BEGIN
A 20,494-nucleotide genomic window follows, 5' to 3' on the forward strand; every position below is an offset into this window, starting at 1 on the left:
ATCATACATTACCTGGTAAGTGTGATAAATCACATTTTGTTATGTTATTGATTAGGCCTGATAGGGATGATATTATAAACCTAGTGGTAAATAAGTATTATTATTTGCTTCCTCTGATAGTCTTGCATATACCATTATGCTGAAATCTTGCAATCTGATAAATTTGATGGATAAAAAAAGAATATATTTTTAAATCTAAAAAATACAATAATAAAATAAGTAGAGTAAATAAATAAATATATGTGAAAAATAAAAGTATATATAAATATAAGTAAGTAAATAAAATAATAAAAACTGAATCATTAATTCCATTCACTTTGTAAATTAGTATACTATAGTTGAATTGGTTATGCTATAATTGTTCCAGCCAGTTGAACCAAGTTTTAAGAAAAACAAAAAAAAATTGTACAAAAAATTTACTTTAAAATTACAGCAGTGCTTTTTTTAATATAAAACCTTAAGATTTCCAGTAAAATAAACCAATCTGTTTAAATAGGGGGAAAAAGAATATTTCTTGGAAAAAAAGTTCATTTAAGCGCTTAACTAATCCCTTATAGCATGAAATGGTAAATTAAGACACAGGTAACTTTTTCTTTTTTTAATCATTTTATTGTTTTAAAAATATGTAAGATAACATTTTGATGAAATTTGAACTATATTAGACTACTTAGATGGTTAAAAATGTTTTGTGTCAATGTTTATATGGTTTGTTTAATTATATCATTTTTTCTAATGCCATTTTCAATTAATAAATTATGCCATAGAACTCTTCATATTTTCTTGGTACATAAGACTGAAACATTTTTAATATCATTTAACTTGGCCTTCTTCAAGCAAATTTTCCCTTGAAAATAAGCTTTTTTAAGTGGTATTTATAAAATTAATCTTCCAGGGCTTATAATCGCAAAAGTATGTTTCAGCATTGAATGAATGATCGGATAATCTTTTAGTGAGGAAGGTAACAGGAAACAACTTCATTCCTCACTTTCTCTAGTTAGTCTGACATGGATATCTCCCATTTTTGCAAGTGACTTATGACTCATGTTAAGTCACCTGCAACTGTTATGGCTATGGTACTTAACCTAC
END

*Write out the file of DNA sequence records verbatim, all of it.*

A 20,494-nucleotide genomic window follows, 5' to 3' on the forward strand; every position below is an offset into this window, starting at 1 on the left:
ATCATACATTACCTGGTAAGTGTGATAAATCACATTTTGTTATGTTATTGATTAGGCCTGATAGGGATGATATTATAAACCTAGTGGTAAATAAGTATTATTATTTGCTTCCTCTGATAGTCTTGCATATACCATTATGCTGAAATCTTGCAATCTGATAAATTTGATGGATAAAAAAAGAATATATTTTTAAATCTAAAAAATACAATAATAAAATAAGTAGAGTAAATAAATAAATATATGTGAAAAATAAAAGTATATATAAATATAAGTAAGTAAATAAAATAATAAAAACTGAATCATTAATTCCATTCACTTTGTAAATTAGTATACTATAGTTGAATTGGTTATGCTATAATTGTTCCAGCCAGTTGAACCAAGTTTTAAGAAAAACAAAAAAAAATTGTACAAAAAATTTACTTTAAAATTACAGCAGTGCTTTTTTTAATATAAAACCTTAAGATTTCCAGTAAAATAAACCAATCTGTTTAAATAGGGGGAAAAAGAATATTTCTTGGAAAAAAAGTTCATTTAAGCGCTTAACTAATCCCTTATAGCATGAAATGGTAAATTAAGACACAGGTAACTTTTTCTTTTTTTAATCATTTTATTGTTTTAAAAATATGTAAGATAACATTTTGATGAAATTTGAACTATATTAGACTACTTAGATGGTTAAAAATGTTTTGTGTCAATGTTTATATGGTTTGTTTAATTATATCATTTTTTCTAATGCCATTTTCAATTAATAAATTATGCCATAGAACTCTTCATATTTTCTTGGTACATAAGACTGAAACATTTTTAATATCATTTAACTTGGCCTTCTTCAAGCAAATTTTCCCTTGAAAATAAGCTTTTTTAAGTGGTATTTATAAAATTAATCTTCCAGGGCTTATAATCGCAAAAGTATGTTTCAGCATTGAATGAATGATCGGATAATCTTTTAGTGAGGAAGGTAACAGGAAACAACTTCATTCCTCACTTTCTCTAGTTAGTCTGACATGGATATCTCCCATTTTTGCAAGTGACTTATGACTCATGTTAAGTCACCTGCAACTGTTATGGCTATGGTACTTAACCTAC